Using Facebook to predict depression

New research uses over half a million Facebook status updates to predict depression diagnoses in people at risk.

Depression is one of the most widespread mental health problems in the United States, with over 16 million adults having experienced at least one major depressive episode in their lifetimes.

Worldwide, the World Health Organization (WHO) estimate that unipolar depressive disorders will be “the leading cause of the global burden of disease” by 2030.

Full story at Medical News Today

 

Higher risk of alcohol- and suicide-related death in diabetes

A new study uncovers a worrying association: people who have any form of diabetes are more likely to die by suicide, causes related to alcohol consumption, or due to an accident.

Researchers at the Universities of Helsinki and Tampere, and from Helsinki University Hospital — all in Finland — conducted a large population study investigating the relationship between diabetes and the risk of death due to factors such as alcohol, suicide, and accidents.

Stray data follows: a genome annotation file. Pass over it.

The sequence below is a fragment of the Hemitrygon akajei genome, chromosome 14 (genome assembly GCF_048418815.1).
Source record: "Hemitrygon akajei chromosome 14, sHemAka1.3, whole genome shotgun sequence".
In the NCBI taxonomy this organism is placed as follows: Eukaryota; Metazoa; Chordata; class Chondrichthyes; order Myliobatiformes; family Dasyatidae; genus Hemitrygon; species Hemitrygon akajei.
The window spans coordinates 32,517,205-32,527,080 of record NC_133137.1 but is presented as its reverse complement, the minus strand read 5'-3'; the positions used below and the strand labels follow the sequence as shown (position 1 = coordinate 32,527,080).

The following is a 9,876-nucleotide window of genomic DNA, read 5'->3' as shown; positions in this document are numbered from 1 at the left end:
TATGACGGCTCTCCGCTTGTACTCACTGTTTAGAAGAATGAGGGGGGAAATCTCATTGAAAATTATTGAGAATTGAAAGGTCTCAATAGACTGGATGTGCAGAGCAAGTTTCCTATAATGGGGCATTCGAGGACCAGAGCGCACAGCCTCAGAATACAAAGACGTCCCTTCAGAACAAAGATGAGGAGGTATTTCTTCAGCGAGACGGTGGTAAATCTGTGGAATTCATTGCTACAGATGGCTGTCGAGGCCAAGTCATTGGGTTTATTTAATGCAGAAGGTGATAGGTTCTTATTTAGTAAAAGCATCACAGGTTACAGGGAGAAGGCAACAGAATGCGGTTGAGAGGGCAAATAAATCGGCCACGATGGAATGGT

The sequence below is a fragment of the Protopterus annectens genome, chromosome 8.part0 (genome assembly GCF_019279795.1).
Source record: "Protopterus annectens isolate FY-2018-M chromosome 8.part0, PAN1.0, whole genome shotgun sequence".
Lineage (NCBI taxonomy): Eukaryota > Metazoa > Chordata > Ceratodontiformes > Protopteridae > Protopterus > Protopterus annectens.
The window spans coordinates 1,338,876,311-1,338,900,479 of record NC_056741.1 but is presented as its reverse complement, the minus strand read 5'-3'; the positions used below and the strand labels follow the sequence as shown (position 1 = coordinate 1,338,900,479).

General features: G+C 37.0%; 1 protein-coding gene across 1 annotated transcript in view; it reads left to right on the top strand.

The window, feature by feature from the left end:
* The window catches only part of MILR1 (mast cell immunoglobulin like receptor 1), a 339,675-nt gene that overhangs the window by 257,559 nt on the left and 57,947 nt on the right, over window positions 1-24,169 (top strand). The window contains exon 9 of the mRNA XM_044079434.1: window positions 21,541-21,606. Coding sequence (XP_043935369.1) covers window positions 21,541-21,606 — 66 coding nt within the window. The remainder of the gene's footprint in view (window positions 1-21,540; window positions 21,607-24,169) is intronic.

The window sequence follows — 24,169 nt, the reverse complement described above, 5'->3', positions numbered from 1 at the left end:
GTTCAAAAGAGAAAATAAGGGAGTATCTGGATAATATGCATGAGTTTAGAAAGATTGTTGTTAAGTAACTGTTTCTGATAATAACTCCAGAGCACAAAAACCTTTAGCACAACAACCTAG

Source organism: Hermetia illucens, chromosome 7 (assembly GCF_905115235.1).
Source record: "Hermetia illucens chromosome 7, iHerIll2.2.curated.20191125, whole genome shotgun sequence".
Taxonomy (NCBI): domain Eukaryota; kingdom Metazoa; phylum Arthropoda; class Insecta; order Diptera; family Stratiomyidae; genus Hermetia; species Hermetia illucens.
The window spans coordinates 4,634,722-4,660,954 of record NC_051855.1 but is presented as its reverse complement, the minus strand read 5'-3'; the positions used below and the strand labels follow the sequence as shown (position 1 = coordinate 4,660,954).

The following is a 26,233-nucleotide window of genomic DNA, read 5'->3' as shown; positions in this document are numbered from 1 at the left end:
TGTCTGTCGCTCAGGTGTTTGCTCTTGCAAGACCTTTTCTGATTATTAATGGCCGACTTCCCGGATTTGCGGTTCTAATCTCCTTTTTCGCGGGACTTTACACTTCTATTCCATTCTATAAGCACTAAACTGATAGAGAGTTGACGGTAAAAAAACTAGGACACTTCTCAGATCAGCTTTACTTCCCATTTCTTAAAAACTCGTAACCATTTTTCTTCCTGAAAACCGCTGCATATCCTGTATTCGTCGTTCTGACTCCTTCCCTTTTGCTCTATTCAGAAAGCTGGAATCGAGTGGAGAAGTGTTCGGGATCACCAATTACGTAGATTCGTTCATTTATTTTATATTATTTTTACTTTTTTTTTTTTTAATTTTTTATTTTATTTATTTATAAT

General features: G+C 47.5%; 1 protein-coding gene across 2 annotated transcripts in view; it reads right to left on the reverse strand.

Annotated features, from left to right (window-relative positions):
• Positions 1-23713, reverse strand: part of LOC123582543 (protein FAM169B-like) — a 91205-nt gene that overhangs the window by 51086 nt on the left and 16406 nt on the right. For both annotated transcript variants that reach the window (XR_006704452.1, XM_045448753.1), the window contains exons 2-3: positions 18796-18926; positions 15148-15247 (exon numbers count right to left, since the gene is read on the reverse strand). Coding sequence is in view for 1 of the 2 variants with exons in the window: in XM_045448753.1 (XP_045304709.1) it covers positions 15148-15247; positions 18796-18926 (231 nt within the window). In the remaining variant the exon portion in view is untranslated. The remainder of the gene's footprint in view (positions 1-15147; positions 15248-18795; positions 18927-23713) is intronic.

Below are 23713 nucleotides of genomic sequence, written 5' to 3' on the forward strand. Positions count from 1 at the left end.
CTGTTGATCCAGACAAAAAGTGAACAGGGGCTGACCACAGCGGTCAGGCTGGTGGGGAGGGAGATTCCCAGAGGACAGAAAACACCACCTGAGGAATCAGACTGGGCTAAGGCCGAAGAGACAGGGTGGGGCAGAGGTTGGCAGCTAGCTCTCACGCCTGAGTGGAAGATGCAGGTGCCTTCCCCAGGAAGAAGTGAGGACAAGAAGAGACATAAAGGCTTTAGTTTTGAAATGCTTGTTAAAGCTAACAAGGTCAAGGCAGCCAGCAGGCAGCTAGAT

Both type 1 diabetes and type 2 diabetes place people at a heightened risk of cardiovascular events, such as heart attack and stroke, as well as cancer and kidney disease.

Full story at Medical News Today

Marijuana worse for teen brains than alcohol, study finds

Teen brains are more vulnerable to the effects of marijuana than alcohol, a new study finds.

Adolescents who begin using marijuana regularly may suffer lasting repercussions in their thinking ability, according to scientists at the University of Montreal.

The study, published Wednesday in the American Journal of Psychiatry, followed over 3,800 adolescents from 31 Montreal-area schools over four years. The teens, who started participating in the study when they were 13, agreed to provide annual reports of how frequently they used marijuana and alcohol. They also took computer-based cognitive tests that measured recall memory, perceptual reasoning, inhibition and short-term memory.

Full story at NBC News

Bipolar disorder: A good diet may boost treatment